Treating contents has always been, and always will be, a necessary component in the restoration industry. Unless a home or business is completely empty when damaged, there will be a variety of items that need attention. While many restoration companies sub out that work to professionals specializing in contents cleaning and restoration, it is becoming increasingly popular for contractors to take on that work themselves. This is a great opportunity for businesses to increase their profits, but with that responsibility comes an increase in necessary training and equipment.
There are many factors to consider when walking through a project that has contents. Can they be restored to pre-loss condition? What type of physical cleaning is needed? What type of repair work needs to be done? Are there sentimental or special items that can’t be replaced? Can this be done onsite or do they need to be packed out and moved offsite? Am I able to handle this task or should someone more qualified do it instead? These are all important questions to consider early on.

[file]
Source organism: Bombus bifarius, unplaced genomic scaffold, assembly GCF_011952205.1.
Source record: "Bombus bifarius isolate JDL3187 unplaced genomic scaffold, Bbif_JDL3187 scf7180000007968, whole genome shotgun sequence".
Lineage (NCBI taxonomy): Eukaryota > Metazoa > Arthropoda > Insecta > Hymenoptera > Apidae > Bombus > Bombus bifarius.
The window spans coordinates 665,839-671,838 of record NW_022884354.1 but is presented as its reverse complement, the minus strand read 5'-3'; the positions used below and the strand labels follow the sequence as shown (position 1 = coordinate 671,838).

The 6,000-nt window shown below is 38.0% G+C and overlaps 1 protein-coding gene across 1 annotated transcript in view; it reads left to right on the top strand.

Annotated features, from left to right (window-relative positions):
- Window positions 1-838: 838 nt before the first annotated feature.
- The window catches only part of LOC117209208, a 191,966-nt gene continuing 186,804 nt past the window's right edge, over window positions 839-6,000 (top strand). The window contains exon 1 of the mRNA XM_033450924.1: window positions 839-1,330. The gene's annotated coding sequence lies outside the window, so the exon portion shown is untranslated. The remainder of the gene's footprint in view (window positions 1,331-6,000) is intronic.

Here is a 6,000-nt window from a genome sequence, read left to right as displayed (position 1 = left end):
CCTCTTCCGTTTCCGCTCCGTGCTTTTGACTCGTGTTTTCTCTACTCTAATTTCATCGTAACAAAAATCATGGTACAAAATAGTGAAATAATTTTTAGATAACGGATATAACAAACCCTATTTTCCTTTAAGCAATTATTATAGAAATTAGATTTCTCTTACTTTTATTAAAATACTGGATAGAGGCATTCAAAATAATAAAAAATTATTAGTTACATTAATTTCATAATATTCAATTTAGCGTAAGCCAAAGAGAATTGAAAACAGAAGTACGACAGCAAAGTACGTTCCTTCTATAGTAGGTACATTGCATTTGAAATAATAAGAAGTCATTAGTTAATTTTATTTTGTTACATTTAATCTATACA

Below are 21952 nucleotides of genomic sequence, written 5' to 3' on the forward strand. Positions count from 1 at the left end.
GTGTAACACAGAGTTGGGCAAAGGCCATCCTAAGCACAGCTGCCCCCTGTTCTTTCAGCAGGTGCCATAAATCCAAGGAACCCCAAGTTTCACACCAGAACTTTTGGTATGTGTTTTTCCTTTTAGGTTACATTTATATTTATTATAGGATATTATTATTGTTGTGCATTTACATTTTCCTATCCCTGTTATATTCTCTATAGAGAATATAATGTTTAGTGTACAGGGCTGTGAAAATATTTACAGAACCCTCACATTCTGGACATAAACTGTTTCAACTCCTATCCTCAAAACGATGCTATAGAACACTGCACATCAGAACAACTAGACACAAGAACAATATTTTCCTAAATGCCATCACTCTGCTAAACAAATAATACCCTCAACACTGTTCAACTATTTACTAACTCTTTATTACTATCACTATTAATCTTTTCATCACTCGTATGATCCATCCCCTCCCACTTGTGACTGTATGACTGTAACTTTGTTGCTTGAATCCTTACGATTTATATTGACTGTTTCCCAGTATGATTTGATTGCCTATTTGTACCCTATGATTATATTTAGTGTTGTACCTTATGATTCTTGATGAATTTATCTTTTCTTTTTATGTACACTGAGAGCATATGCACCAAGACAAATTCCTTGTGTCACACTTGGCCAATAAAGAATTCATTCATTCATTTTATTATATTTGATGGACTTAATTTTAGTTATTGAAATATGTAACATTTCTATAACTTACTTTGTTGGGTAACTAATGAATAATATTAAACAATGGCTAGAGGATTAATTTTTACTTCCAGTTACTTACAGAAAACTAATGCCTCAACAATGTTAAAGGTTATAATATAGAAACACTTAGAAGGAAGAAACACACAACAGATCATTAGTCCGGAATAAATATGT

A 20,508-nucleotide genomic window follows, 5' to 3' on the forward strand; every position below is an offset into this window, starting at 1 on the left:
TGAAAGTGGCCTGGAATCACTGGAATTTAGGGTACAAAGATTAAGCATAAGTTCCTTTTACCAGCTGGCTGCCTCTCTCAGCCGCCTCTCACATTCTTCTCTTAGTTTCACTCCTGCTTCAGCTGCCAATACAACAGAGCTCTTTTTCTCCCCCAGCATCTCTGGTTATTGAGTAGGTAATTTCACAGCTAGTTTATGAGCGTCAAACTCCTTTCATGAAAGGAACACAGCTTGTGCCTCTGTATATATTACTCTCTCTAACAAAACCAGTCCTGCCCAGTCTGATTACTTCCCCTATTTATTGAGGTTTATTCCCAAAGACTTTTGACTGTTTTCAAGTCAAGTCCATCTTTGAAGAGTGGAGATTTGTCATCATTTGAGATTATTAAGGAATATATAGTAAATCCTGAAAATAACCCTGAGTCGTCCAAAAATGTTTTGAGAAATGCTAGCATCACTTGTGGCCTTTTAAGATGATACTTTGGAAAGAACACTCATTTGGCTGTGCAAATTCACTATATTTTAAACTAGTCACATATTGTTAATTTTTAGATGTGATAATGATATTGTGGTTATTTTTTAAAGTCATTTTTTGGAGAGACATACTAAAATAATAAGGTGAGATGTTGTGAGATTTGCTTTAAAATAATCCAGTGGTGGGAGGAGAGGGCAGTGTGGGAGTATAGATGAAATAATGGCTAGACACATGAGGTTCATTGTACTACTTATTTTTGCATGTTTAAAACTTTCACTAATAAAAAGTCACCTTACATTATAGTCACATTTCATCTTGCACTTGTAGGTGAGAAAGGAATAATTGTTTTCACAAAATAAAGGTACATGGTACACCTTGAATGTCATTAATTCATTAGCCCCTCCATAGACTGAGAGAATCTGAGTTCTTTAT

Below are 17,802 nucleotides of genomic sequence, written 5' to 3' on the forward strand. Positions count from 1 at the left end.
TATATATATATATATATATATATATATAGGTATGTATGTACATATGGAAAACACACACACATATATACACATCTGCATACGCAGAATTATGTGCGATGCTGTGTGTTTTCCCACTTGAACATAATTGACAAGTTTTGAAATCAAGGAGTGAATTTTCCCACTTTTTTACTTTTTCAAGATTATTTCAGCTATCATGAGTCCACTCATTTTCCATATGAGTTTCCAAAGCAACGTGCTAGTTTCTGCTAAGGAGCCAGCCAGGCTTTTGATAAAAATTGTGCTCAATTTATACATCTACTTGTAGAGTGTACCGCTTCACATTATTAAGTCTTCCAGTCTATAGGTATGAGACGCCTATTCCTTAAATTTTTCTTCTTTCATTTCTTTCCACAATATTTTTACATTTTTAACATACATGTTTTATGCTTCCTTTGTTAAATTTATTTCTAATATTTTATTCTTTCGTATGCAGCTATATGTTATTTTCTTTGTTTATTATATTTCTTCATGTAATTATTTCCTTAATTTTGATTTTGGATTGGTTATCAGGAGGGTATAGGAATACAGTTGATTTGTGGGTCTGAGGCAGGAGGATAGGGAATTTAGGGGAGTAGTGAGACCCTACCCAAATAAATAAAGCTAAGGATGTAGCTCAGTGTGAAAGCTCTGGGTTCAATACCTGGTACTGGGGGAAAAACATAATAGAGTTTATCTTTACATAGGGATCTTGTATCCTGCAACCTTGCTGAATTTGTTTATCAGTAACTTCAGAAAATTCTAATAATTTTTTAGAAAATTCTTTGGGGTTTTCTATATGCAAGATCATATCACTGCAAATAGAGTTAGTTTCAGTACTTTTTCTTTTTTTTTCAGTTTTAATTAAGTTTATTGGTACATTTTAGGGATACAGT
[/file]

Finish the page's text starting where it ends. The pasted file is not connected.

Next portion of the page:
Let’s fast forward and say you decided to do the job. You meticulously recorded all of the items, packed them, moved them, washed them, cleaned them, repaired them, and stored them. The project is about finished so it is time to return all of the items to the owner. You load them all in the truck, drive them over, and proudly start unpacking everything. As more and more items are unwrapped and put back into place, you start to notice a problem. What is that smell?!? Yep, the items all look fantastic and have never been cleaner, but that pesky smell is back and now we have an issue. What happened?
When items like this are affected by odor, there is no need to unwrap them. Instead, blast them with hydroxyls while keeping the items in place – like you see in these photos from a foam mattress warehouse that experienced a fire.
Odors in contents can be a tricky problem to solve because unlike physical damage, you can’t actually see the odor. To make it even more difficult, when you are dealing with extremely porous items that are thick, like couch cushions or pillows, how can you even GET to the odor? There are many options available to try to address this. The key with odor removal is to eliminate it, not mask or cover it up. Two of the most powerful oxidizing agents available to do this are ozone and hydroxyl radicals.